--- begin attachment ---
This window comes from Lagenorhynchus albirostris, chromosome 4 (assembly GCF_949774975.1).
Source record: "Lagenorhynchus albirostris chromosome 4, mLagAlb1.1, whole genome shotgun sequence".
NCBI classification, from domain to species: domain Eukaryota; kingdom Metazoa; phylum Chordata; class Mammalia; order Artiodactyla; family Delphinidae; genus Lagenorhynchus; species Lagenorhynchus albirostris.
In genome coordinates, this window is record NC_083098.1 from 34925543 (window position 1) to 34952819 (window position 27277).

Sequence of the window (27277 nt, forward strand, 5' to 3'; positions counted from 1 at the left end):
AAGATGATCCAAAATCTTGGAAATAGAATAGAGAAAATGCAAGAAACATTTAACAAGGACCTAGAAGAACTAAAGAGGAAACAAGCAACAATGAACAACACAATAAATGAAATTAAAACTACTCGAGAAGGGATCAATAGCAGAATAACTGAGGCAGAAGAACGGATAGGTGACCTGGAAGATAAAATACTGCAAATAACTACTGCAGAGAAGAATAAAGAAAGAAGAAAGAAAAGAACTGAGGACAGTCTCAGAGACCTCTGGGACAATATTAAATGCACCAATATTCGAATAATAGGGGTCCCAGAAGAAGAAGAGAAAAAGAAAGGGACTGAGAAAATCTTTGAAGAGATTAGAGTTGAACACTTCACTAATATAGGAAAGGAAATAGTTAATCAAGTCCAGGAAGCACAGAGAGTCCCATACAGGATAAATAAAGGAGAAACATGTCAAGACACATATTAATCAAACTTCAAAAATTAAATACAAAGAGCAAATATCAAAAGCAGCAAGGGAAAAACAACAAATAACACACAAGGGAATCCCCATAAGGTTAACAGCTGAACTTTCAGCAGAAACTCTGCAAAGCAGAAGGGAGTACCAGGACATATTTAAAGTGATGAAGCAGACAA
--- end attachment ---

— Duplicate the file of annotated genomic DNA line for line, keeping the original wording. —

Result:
This window comes from Lagenorhynchus albirostris, chromosome 4 (assembly GCF_949774975.1).
Source record: "Lagenorhynchus albirostris chromosome 4, mLagAlb1.1, whole genome shotgun sequence".
NCBI classification, from domain to species: domain Eukaryota; kingdom Metazoa; phylum Chordata; class Mammalia; order Artiodactyla; family Delphinidae; genus Lagenorhynchus; species Lagenorhynchus albirostris.
In genome coordinates, this window is record NC_083098.1 from 34925543 (window position 1) to 34952819 (window position 27277).

Sequence of the window (27277 nt, forward strand, 5' to 3'; positions counted from 1 at the left end):
AAGATGATCCAAAATCTTGGAAATAGAATAGAGAAAATGCAAGAAACATTTAACAAGGACCTAGAAGAACTAAAGAGGAAACAAGCAACAATGAACAACACAATAAATGAAATTAAAACTACTCGAGAAGGGATCAATAGCAGAATAACTGAGGCAGAAGAACGGATAGGTGACCTGGAAGATAAAATACTGCAAATAACTACTGCAGAGAAGAATAAAGAAAGAAGAAAGAAAAGAACTGAGGACAGTCTCAGAGACCTCTGGGACAATATTAAATGCACCAATATTCGAATAATAGGGGTCCCAGAAGAAGAAGAGAAAAAGAAAGGGACTGAGAAAATCTTTGAAGAGATTAGAGTTGAACACTTCACTAATATAGGAAAGGAAATAGTTAATCAAGTCCAGGAAGCACAGAGAGTCCCATACAGGATAAATAAAGGAGAAACATGTCAAGACACATATTAATCAAACTTCAAAAATTAAATACAAAGAGCAAATATCAAAAGCAGCAAGGGAAAAACAACAAATAACACACAAGGGAATCCCCATAAGGTTAACAGCTGAACTTTCAGCAGAAACTCTGCAAAGCAGAAGGGAGTACCAGGACATATTTAAAGTGATGAAGCAGACAA